- Meteorological drought: This happens when the actual rainfall in an area is significantly less than the climatological mean of that area. The country as a whole may have a normal monsoon, but different meteorological districts and sub-divisions can have below normal rainfall. The rainfall categories for smaller areas are defined by their deviation from a meteorological area's normal rainfall -
Excess: 20 per cent or more above normal
Normal: 19 per cent above normal - 19 per cent below normal
Deficient: 20 per cent below normal - 59 per cent below normal
Scanty: 60 per cent or more below normal
- Hydrological drought: A marked depletion of surface water causing very low stream flow and drying of lakes, rivers and reservoirs
- Agricultural drought: Inadequate soil moisture resulting in acute crop stress and fall in agricultural productivity
India experienced 18 droughts during 1871-1990, of which 10 were severe and 5 were phenomenal. While the periods 1901-20 and 1961-80 had the highest frequency of drought. There were six droughts between 1900 and 1950 and 12 in the following 50 years. We have already faced three droughts between 2000 and 2009. There were six between 1900 and 1950 and 12 in the following 50 years. We have already faced three droughts between 2000 and 2009. During the drought of 2000-2001, a total of eight states have fallen foul of the rain gods. These included Gujarat, Madhya Pradesh, Orissa, Rajasthan, Chattisgarh, Himachal Pradesh, Maharashtra and Tehri Garhwal districts in Uttarakhand. Some states were in their second or third consecutive year of drought.
Let us now talk of the recent scenario in this context in the state of Uttar Pradesh.
Uttar Pradesh has 71 districts. Scanty rainfall in almost the entire state except some districts has created drought-like situation.
Thus, 47 districts have been declared drought-hit, but there are still many more districts where there has been little rainfall. According to a press release 'according tothe Government, districts where there was less than 40 per cent rain and sowing was less than 75 per cent or rain was between 40 to 60 per cent and sowing was less than 50 per cent had been declared as drought affected.'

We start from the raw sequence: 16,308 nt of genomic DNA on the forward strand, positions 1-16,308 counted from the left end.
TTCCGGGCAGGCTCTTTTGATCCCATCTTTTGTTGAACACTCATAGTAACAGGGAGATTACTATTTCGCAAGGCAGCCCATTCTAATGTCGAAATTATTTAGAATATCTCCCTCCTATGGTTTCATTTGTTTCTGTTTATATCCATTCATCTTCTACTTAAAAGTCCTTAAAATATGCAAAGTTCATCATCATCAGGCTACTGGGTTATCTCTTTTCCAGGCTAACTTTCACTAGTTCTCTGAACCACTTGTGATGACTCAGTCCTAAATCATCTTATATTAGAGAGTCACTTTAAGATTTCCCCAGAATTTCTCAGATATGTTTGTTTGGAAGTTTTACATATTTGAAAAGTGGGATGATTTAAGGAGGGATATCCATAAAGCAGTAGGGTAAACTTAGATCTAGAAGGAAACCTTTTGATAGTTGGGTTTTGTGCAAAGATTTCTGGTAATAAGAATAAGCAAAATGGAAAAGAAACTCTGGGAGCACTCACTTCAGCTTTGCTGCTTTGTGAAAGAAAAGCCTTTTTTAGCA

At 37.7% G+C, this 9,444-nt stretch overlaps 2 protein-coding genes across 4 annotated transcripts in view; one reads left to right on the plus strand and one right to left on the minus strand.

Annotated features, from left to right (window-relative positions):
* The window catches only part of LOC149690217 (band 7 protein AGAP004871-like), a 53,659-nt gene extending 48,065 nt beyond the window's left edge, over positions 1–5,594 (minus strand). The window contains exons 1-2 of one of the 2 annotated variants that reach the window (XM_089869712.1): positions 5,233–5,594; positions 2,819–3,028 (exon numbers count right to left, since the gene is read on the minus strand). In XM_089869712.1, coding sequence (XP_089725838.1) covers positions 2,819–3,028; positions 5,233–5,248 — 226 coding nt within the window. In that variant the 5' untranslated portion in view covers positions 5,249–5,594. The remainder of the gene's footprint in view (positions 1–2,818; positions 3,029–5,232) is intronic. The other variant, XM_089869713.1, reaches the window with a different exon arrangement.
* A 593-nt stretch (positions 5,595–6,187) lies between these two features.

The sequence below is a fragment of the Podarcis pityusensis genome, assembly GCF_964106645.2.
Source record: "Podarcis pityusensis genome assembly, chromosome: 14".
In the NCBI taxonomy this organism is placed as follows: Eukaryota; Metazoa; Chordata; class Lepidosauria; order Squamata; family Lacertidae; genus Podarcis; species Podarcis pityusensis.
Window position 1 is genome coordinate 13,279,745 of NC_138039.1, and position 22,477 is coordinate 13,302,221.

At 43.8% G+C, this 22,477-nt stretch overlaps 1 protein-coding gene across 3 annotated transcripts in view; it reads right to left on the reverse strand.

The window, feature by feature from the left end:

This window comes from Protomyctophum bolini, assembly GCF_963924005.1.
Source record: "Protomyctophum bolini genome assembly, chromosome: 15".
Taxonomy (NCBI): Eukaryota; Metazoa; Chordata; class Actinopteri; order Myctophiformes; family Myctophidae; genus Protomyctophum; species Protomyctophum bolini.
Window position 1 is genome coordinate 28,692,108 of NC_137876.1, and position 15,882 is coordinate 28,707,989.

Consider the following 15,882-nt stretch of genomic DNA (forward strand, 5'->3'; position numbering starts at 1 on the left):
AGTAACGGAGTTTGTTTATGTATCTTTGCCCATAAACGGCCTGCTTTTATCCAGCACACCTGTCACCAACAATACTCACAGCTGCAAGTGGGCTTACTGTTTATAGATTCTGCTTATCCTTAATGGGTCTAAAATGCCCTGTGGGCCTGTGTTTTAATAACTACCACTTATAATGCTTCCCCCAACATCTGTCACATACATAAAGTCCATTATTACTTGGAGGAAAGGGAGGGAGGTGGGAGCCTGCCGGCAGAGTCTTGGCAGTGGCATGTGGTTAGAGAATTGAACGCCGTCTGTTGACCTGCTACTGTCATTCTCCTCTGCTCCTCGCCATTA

Equity benchmarks snapped the three-session winning streak on Tuesday, as investors restricted stock purchases on concerns over the impact
of scanty monsoon on Indian economy's revival.
BSE's 30-share Sensex ended the day at 15830.98, down 93 points, over the previous close, after briefly crossing the 16000-mark earlier in the session. NSE's 50-share Nifty closed at 4680.50, down 31 points, over the previous close.
The broader market ended with a positive bias, albeit marginal, with gainers outnumbering losers 1480:1242 on BSE.
Fund managers said though stock valuations factor in an even corporate earnings growth estimates of 2010-11, in part, the momentum could carry the markets to higher levels.
"The sentiment continues to be positive, but remains to be seen to what extent it can translate into absolute gains from these levels," says Krishna Sanghi, head-equities, Kotak Mutual Fund. "The domestic triggers have all played out, and for some time the market will take cues from global trends and liquidity," he said.
Foreign and domestic institutions net bought Indian shares worth Rs 219 crore and Rs 253.29 crore, respectively, according to provisional data.
The Meteorological Department said India's annual monsoon rains have not progressed much this week in the north, an event that is expected to hit the crops there.